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Thin Layer Chromatography

What is Thin Layer Chromatography?

Chromatography is the physical process of determining the make up of complex solutions or mixtures. The components that are part of the complex mixture are separated by passing the unknown mixture; disolved with a solvent, usually distiled water, over a glass plate of adsorbent substances. The separation comes about by the different flow rates of the compounds making up the solution over the adsorption bed. A molecule's affinity for the adsorbent material will slow down the movement across the plate. There are other methods in use for chromatography such as; separation by absorbent material, or separation through ionization. General Glassblowing uses the adsorbent method in its chromatography developement. The molecules are held in a thin layer on the surface of the attractive (Adsorbent) material.

Procedure and Equipment

Thin-layer chromatography is adsorption chromatography performed on open-layers of adsorbent material supported on glass plates. It permits the analytical capabilities of column adsorption chromatography o be applied as conveniently as paper chromatography and offers other techniques possible only with TLC. The increasing popularity of TLC is accounted for by the outstanding characteristics of the method.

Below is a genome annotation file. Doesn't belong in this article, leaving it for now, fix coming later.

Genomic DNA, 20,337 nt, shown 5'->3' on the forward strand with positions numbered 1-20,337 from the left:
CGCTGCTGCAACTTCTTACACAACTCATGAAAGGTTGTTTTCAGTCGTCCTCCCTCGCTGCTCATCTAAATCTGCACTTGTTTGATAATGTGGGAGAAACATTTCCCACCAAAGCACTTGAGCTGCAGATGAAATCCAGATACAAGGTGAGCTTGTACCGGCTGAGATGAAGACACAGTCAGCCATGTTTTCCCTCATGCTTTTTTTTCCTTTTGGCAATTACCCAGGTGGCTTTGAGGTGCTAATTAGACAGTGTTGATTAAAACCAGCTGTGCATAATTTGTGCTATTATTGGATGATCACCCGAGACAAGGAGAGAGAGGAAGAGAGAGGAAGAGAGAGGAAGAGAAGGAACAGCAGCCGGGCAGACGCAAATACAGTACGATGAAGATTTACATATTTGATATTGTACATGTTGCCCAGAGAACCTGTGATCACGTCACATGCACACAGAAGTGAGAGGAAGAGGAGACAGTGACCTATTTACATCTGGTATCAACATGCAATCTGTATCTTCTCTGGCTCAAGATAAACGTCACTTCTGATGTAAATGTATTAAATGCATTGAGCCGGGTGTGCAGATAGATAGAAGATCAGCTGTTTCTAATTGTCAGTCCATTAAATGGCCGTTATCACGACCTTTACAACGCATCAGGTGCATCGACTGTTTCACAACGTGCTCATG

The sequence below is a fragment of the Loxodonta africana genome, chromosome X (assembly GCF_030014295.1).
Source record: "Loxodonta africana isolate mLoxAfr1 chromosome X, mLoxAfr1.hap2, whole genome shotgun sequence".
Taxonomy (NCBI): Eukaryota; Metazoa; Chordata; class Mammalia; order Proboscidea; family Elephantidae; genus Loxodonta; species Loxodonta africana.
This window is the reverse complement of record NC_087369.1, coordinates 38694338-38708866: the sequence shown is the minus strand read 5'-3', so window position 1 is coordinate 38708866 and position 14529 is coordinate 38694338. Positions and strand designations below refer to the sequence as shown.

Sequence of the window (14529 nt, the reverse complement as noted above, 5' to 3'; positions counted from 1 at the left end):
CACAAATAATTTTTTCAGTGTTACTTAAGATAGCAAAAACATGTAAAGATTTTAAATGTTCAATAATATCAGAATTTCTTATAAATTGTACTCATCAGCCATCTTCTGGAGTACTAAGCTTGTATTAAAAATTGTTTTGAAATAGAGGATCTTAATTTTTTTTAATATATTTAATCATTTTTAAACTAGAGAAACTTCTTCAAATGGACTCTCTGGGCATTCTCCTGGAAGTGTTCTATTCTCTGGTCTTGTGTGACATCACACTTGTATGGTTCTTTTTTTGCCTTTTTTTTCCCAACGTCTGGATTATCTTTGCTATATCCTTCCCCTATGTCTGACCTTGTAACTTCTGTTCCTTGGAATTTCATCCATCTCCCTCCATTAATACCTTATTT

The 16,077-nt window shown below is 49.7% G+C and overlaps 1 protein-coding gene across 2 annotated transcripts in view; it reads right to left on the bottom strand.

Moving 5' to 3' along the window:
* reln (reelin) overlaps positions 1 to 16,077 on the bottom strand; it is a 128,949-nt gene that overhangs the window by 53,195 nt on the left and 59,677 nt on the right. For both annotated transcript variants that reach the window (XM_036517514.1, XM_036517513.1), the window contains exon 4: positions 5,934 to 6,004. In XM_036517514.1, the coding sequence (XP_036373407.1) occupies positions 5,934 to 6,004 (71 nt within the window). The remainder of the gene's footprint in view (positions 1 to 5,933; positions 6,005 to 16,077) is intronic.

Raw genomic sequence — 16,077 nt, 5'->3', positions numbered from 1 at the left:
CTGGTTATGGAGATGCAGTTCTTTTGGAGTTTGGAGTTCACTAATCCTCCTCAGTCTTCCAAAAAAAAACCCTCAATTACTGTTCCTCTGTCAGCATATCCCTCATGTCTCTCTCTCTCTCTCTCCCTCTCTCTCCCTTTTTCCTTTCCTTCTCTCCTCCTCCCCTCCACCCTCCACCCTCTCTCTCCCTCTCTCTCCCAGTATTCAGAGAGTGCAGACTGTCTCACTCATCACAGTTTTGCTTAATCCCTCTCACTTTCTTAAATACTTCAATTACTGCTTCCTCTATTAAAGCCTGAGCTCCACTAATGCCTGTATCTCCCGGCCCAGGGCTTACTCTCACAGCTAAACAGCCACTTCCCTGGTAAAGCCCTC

Separation in Minutes

Resolution is usually accomplished in 5 to 60 minutes, depending on sample complexity. Even the developing time of one and one-half to two hours or longer needed for some separations is only a fraction of that required in paper chromatography or electrophresis. This rapidity is advantageous not only in obtaining prompt analytical results from TLC analysis itself, but also in preparative fractionation for analysis by other methods and in small-scale tests to select adsorbents and solvents for use in full-scale chromatographic work.

Preparation of Adsorbent Layers

Application of adsorbents to supporting glass plates is accomplished by making a slurry and spreading it in uniform layers on the plates. The usual solvent is distilled water, but other solvents have been used, and various chemicals may be added.

Glass plates for supporting thin-layers are of various sizes. The usual length is about 20cm which accommodates the generally used developement distance of 100mm. A 20cm square plate is suitable for two-dimensional work for up to 20 samples in one-dimensional developement, while narrower plates permit savings in adsorbents and solvents when fewer samples are to be chromatogaphed.

Air drying for a few minutes after application allows the thin-layers to set before the plates are moved. Multi-shelf storage racks may then be used to transport groups of plates conveniently and to protect the thin layers during drying, activating, and storing. Active plates are stored in desiccating cabinets for protection and visability during developement.

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